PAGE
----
The placement of fuel tanks on passenger vehicles has changed over the past three decades, and for good reason.
Automakers gradually have repositioned the tank to an area in front of the rear axle, generally below the rear passenger seat. Statistically speaking, the tank in that location is less vulnerable in a high-speed, rear-end crash than in the previous location — between the rear bumper and axle.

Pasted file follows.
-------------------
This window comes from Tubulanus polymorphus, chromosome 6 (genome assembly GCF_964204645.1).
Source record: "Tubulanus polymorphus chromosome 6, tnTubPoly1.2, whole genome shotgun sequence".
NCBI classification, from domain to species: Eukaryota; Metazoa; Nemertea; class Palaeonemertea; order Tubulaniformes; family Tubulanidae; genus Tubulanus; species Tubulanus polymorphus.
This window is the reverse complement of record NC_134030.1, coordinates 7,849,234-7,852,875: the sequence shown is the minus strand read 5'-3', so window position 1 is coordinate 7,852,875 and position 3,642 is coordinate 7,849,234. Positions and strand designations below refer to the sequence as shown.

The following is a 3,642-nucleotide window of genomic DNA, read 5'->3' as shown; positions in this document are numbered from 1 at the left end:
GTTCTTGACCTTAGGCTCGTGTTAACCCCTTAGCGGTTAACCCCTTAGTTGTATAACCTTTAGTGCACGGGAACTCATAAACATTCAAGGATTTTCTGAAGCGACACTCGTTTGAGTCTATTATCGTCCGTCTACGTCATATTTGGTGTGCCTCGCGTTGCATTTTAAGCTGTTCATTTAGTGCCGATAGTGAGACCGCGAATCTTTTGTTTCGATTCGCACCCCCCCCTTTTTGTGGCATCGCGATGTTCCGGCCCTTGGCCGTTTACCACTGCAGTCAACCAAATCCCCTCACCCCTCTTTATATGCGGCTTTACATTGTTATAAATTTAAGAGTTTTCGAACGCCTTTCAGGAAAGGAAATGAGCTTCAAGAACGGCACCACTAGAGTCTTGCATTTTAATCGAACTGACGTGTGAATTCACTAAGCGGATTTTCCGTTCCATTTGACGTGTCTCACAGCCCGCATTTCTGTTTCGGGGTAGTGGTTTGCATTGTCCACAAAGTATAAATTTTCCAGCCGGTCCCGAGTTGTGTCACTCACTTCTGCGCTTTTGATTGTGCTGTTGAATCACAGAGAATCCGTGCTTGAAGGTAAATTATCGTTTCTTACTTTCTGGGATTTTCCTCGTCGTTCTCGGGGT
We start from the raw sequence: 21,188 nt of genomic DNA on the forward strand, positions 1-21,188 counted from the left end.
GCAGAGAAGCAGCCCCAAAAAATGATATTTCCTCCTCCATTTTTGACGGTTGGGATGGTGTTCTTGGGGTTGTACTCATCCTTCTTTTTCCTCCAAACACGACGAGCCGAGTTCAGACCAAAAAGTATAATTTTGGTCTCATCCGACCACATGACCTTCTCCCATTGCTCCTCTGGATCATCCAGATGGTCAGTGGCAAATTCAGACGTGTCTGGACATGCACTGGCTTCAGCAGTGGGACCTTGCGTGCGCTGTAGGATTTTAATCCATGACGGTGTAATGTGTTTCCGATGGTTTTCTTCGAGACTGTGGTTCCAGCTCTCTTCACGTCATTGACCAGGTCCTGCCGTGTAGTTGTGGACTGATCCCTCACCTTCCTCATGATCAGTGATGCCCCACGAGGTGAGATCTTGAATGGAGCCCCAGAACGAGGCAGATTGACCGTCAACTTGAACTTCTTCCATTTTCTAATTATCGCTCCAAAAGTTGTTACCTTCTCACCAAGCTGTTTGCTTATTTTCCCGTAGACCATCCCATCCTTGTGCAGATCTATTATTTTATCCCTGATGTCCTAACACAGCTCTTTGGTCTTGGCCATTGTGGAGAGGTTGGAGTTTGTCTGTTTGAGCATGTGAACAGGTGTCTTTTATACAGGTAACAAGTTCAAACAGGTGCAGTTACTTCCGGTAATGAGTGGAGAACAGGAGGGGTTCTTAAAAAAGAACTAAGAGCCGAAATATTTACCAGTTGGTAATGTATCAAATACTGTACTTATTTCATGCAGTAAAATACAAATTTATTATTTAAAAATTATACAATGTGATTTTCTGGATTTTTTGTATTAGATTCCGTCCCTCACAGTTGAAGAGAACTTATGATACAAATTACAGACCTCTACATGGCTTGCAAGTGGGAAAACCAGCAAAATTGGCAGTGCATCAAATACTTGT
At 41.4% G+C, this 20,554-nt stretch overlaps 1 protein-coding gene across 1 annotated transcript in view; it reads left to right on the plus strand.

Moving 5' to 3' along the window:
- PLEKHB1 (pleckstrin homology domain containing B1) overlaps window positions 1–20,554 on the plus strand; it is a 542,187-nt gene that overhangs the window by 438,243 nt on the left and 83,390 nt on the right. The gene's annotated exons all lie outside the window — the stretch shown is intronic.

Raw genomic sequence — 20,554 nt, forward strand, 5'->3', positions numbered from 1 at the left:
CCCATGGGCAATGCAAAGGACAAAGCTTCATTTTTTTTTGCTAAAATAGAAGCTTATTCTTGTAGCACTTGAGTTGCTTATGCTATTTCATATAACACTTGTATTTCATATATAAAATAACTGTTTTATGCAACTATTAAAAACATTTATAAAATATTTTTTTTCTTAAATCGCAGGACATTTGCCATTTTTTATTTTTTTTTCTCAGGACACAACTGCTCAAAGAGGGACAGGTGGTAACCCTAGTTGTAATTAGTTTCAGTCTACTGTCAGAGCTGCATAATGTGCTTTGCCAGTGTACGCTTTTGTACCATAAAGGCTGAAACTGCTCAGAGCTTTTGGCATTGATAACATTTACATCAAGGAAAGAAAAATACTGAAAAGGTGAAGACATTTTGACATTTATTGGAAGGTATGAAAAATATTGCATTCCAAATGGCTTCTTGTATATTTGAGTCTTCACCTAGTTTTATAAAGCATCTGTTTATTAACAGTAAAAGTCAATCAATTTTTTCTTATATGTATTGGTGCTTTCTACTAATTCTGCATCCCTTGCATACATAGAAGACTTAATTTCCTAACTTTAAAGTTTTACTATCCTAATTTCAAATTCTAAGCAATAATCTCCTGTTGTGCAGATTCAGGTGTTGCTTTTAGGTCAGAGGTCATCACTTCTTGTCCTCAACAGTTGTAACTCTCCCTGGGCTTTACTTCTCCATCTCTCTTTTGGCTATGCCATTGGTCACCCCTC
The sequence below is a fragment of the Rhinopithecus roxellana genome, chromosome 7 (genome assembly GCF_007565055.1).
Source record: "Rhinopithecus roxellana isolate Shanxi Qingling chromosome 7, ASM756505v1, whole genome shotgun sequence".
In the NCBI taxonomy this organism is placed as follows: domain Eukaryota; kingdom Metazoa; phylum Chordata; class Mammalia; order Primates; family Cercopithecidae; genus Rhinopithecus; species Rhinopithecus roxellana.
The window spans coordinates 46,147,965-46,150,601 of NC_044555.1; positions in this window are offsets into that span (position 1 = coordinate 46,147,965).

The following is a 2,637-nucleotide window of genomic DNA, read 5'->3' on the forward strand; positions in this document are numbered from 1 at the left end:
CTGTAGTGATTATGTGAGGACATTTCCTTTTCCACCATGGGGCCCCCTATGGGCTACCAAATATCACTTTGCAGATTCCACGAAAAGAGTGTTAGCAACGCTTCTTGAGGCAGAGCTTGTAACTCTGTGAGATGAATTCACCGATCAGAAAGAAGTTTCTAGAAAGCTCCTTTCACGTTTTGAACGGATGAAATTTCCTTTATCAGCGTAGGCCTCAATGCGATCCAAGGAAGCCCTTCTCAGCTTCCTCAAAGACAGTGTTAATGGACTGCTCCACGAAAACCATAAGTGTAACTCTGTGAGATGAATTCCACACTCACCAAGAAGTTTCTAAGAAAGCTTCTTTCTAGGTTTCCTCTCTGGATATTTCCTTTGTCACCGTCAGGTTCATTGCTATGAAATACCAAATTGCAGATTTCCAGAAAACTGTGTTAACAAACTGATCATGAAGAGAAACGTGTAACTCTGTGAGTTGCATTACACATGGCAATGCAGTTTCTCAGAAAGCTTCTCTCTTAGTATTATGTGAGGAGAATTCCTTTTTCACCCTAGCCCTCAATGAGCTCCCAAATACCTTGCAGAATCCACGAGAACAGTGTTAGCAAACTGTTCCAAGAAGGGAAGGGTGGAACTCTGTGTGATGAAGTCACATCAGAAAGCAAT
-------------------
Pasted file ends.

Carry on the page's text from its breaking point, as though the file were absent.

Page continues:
Fiery crashes of the Ford Pinto and Mercury Bobcat in the 1970s prompted automakers to rethink how to protect the gasoline tank.
Now fuel tanks are in the news again. Last month the National Highway Traffic Safety Administration began a preliminary investigation of 3.1 million 1993-2004 Jeep Grand Cherokees to determine whether the plastic tank, check valve and fuel filler hose fail in rear-end crashes and rollovers, releasing gasoline that catches fire.